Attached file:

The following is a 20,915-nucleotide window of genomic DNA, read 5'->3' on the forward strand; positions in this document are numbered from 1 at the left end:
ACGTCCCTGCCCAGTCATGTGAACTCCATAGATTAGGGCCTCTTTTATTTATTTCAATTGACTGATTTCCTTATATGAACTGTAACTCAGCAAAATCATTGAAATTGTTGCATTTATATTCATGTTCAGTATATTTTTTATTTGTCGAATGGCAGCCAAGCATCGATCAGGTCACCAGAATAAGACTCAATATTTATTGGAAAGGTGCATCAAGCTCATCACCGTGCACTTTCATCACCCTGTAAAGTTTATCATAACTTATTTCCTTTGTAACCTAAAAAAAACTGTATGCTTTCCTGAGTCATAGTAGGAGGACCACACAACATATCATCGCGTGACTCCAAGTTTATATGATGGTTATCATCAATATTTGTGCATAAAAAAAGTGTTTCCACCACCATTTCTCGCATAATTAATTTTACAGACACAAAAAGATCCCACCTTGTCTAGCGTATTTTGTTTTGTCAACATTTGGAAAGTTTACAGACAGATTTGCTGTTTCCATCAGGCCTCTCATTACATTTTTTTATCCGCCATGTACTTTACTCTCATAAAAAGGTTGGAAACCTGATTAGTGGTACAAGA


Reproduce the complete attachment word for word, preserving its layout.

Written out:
The following is a 20,915-nucleotide window of genomic DNA, read 5'->3' on the forward strand; positions in this document are numbered from 1 at the left end:
ACGTCCCTGCCCAGTCATGTGAACTCCATAGATTAGGGCCTCTTTTATTTATTTCAATTGACTGATTTCCTTATATGAACTGTAACTCAGCAAAATCATTGAAATTGTTGCATTTATATTCATGTTCAGTATATTTTTTATTTGTCGAATGGCAGCCAAGCATCGATCAGGTCACCAGAATAAGACTCAATATTTATTGGAAAGGTGCATCAAGCTCATCACCGTGCACTTTCATCACCCTGTAAAGTTTATCATAACTTATTTCCTTTGTAACCTAAAAAAAACTGTATGCTTTCCTGAGTCATAGTAGGAGGACCACACAACATATCATCGCGTGACTCCAAGTTTATATGATGGTTATCATCAATATTTGTGCATAAAAAAAGTGTTTCCACCACCATTTCTCGCATAATTAATTTTACAGACACAAAAAGATCCCACCTTGTCTAGCGTATTTTGTTTTGTCAACATTTGGAAAGTTTACAGACAGATTTGCTGTTTCCATCAGGCCTCTCATTACATTTTTTTATCCGCCATGTACTTTACTCTCATAAAAAGGTTGGAAACCTGATTAGTGGTACAAGA